Commonplace: Virginia Woolf, “Jane Austen,” The Common Reader

“And what effect would all this have had upon the six novels that Jane Austen did not write? She would not have written of crime, of passion, or of adventure. She would not have been rushed by the importunity of publishers or the flattery of friends into slovenliness or insincerity. But she would have known more. Her sense of security would have been shaken. Her comedy would have suffered. She would have trusted less (this is already perceptible in Persuasion) to dialogue and more to reflection to give us a knowledge of her characters. Those marvellous little speeches which sum up, in a few minutes’ chatter, all that we need in order to know an Admiral Croft or a Mrs. Musgrove for ever, that shorthand, hit-or-miss method which contains chapters of analysis and psychology, would have become too crude to hold all that she now perceived of the complexity of human nature. She would have devised a method, clear and composed as ever, but deeper and more suggestive, for conveying not only what people say, but what they leave unsaid; not only what they are, but what life is. She would have stood farther away from her characters, and seen them more as a group, less as individuals. Her satire, while it played less incessantly, would have been more stringent and severe. She would have been the forerunner of Henry James and of Proust — but enough. Vain are these speculations: the most perfect artist among women, the writer whose books are immortal, died ‘just as she was beginning to feel confidence in her own success’.”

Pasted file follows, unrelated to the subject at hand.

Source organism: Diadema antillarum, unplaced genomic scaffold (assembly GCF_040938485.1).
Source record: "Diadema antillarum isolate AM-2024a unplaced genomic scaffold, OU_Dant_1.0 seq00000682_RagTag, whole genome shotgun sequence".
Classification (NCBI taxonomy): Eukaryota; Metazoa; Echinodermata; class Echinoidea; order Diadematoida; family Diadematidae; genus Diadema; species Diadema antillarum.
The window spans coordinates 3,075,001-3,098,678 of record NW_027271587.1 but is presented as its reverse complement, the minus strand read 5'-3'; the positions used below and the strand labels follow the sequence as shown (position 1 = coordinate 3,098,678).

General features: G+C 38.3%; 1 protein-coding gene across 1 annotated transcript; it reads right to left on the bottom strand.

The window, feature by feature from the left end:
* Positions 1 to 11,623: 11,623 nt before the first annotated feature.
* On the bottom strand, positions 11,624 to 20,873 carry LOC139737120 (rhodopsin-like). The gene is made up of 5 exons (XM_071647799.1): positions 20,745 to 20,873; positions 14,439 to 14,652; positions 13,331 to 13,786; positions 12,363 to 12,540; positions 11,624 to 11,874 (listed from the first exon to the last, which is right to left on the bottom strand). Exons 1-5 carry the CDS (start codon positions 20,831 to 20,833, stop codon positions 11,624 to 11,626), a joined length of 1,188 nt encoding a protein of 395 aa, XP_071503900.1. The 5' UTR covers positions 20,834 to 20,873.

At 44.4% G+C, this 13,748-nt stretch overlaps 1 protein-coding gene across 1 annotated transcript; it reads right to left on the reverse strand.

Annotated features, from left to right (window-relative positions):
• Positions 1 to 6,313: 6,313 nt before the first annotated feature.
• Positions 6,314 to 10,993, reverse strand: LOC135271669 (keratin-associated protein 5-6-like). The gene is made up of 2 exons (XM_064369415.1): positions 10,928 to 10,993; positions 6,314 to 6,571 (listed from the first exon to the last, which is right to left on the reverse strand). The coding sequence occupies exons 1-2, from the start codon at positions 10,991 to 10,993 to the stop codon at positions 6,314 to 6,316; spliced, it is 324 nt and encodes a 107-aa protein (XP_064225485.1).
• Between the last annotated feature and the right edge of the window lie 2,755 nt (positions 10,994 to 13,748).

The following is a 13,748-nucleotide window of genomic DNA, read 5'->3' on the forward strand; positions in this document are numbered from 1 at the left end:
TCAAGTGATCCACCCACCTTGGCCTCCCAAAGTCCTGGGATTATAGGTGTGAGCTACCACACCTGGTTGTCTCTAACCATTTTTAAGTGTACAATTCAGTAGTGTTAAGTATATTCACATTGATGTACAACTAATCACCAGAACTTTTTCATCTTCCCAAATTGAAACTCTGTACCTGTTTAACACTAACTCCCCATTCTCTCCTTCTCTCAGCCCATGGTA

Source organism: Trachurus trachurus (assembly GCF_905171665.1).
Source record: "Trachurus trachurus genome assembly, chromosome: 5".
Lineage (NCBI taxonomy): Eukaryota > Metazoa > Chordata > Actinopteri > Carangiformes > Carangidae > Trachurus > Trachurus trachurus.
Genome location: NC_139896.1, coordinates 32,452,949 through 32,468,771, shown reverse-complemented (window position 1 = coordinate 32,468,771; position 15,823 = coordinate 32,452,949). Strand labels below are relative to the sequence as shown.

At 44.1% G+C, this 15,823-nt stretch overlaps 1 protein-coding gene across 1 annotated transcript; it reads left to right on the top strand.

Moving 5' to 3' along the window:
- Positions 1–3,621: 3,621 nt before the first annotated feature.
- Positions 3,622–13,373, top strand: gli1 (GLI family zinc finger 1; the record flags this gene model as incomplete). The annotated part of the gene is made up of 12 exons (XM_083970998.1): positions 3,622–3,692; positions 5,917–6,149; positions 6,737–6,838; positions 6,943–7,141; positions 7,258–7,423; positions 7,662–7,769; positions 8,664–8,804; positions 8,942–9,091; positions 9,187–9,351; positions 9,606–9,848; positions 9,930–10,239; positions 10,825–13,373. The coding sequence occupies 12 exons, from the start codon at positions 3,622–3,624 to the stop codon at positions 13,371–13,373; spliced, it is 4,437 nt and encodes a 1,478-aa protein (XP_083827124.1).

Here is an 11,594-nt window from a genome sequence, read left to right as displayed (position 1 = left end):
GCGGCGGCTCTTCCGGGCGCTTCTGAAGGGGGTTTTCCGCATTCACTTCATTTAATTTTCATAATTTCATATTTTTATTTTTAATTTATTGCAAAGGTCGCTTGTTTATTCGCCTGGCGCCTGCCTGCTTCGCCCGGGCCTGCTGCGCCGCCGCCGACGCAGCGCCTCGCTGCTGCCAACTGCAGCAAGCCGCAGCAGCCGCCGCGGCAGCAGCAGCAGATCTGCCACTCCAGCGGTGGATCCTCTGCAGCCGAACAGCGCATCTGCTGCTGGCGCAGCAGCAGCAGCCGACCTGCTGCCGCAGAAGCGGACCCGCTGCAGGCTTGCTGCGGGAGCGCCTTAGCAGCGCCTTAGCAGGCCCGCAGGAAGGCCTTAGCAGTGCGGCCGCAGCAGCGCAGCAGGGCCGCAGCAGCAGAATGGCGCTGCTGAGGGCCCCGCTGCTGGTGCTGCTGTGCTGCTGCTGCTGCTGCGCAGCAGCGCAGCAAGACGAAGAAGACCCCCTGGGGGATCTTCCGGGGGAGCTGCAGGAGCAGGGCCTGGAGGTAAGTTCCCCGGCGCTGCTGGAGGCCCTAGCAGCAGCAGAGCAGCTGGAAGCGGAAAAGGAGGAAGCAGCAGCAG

~ Virginia Woolf, “Jane Austen,” The Common Reader

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